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Juneteenth in Dutchess: A Time to Rejoice and Reflect

Date Published: May 29, 2024

Sometimes called “America’s Second Independence Day,” Juneteenth is the annual commemoration of the end of slavery in the United States. It is celebrated on the anniversary of Union Army General Gordon Granger’s arrival in Galveston, Texas, on June 19, 1865, to enforce President Abraham Lincoln’s Emancipation Proclamation of 1863 and free the remaining enslaved African American people there and throughout the Confederate states.  

Juneteenth, which was declared a federal holiday in 2021, honors a major turning point in the centuries-long effort to insure justice and equality for all in America. There are many examples of people who have heroically championed this cause through the years — including several right here in Dutchess County, from the Abolitionist Movement through the Civil Rights Movement. 

Here are some historically significant Dutchess County locations you can visit to learn more about these courageous figures who altered America’s social trajectory and planted the seeds of progress.  

Also, be sure to check out several upcoming events that celebrate African American culture and heritage. 

Mount Gulian Historic Site, Beacon
Mount Gulian Historic Site, Beacon

Mount Gulian Historic Site, Beacon 

The amount of history documented at Mount Gulian is simply astounding and dates back roughly 8,000 years to the ancestors of the Wappinger indigenous tribe who inhabited the land along the Mahikannituck (Hudson River). A guided tour of the historic site highlights the many fascinating people and events that have been linked through the centuries to Mount Gulian, where the Verplanck family built their homestead around 1730, and where Patriot General Friedrich Von Steuben established his headquarters during the Revolutionary War. One such person is James F. Brown, an African American man who was born into slavery in Maryland, escaped to freedom in New York and was hired by the Verplanck family in Manhattan to be a waiter. According to the story passed down in the Verplanck family, a dinner guest recognized James and demanded that he be returned to his enslaver in Maryland. After some negotiations, Daniel Crommelin Verplanck reportedly paid $300 to buy James’ freedom. James later moved to Mount Gulian and, by 1829, was working as the estate’s master gardener, coachman, general laborer and most trusted property manager. For about the next 40 years, James kept a journal of everyday life, one of very few such accounts of life experienced by a Black person anywhere in America at that time (he somehow learned to read and write while still enslaved in Maryland). This journal contains details about James’ daily chores, gardening, local news and weather, and even some favorite recipes. They also reveal his patriotic feelings toward the United States and his desire to vote in elections like other men — which he did for the first time in 1837, as is reported in his journal. James died in 1868 and is buried alongside wife, Julia, in the Beacon St. Luke’s Churchyard. His journals are being preserved at the New York Historical Society in Manhattan, but selected transcripts are available at Mount Gulian. James was working at Mount Gulian at the time that Robert Newlin Verplanck was born there. The young Verplanck attended the prestigious Poughkeepsie Collegiate School and was attending Harvard when the Civil War broke out. After graduating from Harvard at age 20, Robert reported to the Union Army and was trained to be a volunteer officer in the newly formed United States Colored Troops. Robert led his troops into battle against the Confederates in Virginia, and his letters home to his mother and sister dramatically recall the courage of the African American soldiers, as well as their struggle to find their rightful place in the military and in American society. More than 200,000 African American volunteers fought to save the Union, and more than 68,000 were killed. Roberts’ 59 existing letters are housed in the Adriance Library in Poughkeepsie. Tours of Mount Gulian’s historic home, its 18th-century barn and its heritage garden are available each week on Wednesday, Thursday, Friday and Sunday from June 21 through Oct. 29. Advance reservations are preferred, but walk-ins are always welcome.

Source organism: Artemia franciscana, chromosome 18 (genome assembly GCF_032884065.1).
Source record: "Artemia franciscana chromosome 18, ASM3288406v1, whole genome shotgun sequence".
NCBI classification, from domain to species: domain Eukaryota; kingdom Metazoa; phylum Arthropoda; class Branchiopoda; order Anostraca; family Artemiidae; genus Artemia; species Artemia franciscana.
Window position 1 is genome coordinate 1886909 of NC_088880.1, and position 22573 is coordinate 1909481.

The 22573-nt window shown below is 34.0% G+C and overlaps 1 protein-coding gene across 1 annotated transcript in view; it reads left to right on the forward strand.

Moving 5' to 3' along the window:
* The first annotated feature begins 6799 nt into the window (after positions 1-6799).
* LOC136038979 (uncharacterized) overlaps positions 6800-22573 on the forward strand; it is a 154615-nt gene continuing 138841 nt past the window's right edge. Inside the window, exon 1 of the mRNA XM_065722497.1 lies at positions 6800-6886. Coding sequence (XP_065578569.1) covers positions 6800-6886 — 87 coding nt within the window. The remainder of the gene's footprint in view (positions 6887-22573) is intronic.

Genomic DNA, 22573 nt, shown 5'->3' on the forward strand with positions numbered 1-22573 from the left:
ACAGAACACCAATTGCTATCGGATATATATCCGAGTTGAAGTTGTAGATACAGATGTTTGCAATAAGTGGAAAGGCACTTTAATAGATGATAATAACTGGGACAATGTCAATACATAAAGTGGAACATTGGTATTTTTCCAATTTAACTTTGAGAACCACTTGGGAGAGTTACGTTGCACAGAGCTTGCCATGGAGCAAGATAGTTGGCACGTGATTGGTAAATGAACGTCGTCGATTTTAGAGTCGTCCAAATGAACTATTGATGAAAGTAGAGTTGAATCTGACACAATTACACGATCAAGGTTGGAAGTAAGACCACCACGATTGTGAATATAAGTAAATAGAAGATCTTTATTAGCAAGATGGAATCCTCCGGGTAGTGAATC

Related: Support Black-Owned Businesses in Dutchess 


Oblong Friends Meeting House, Pawling
Oblong Friends Meeting House, Pawling

Oblong Friends Meeting House, Pawling